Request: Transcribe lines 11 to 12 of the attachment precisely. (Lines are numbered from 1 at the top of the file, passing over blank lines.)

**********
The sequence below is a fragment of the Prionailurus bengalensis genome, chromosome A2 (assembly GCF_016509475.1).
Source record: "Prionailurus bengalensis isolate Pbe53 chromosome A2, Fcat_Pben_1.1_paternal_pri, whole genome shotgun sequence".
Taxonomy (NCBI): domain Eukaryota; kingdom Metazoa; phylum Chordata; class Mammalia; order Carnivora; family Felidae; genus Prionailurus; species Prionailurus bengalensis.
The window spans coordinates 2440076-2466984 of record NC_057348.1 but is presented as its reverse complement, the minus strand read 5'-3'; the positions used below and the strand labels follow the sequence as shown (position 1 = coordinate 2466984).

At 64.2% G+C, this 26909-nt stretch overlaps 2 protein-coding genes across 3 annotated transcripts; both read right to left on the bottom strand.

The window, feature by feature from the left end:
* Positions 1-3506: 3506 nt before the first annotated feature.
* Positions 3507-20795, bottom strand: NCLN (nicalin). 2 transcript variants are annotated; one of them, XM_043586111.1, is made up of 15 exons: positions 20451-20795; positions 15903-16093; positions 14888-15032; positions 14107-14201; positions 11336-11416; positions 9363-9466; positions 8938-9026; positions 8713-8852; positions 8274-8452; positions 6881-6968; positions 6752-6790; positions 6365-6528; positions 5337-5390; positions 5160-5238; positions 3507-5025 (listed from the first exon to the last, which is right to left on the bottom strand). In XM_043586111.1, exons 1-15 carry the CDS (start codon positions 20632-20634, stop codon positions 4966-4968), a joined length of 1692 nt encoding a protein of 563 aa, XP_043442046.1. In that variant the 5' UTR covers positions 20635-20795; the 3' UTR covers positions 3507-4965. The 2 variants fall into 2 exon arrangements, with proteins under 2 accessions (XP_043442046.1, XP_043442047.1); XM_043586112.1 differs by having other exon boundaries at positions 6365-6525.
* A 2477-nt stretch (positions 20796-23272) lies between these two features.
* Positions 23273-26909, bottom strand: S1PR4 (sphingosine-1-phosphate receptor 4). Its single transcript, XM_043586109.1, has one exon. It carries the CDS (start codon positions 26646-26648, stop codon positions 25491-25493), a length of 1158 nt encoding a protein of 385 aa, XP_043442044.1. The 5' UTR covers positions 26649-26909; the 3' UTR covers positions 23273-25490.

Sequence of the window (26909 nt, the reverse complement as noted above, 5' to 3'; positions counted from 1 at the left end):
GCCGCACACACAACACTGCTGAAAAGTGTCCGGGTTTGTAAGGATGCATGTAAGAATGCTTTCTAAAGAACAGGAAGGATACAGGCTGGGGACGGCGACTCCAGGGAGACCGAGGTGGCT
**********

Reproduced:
Sequence of the window (26909 nt, the reverse complement as noted above, 5' to 3'; positions counted from 1 at the left end):
GCCGCACACACAACACTGCTGAAAAGTGTCCGGGTTTGTAAGGATGCATGTAAGAATGCTTTCTAAAGAACAGGAAGGATACAGGCTGGGGACGGCGACTCCAGGGAGACCGAGGTGGCT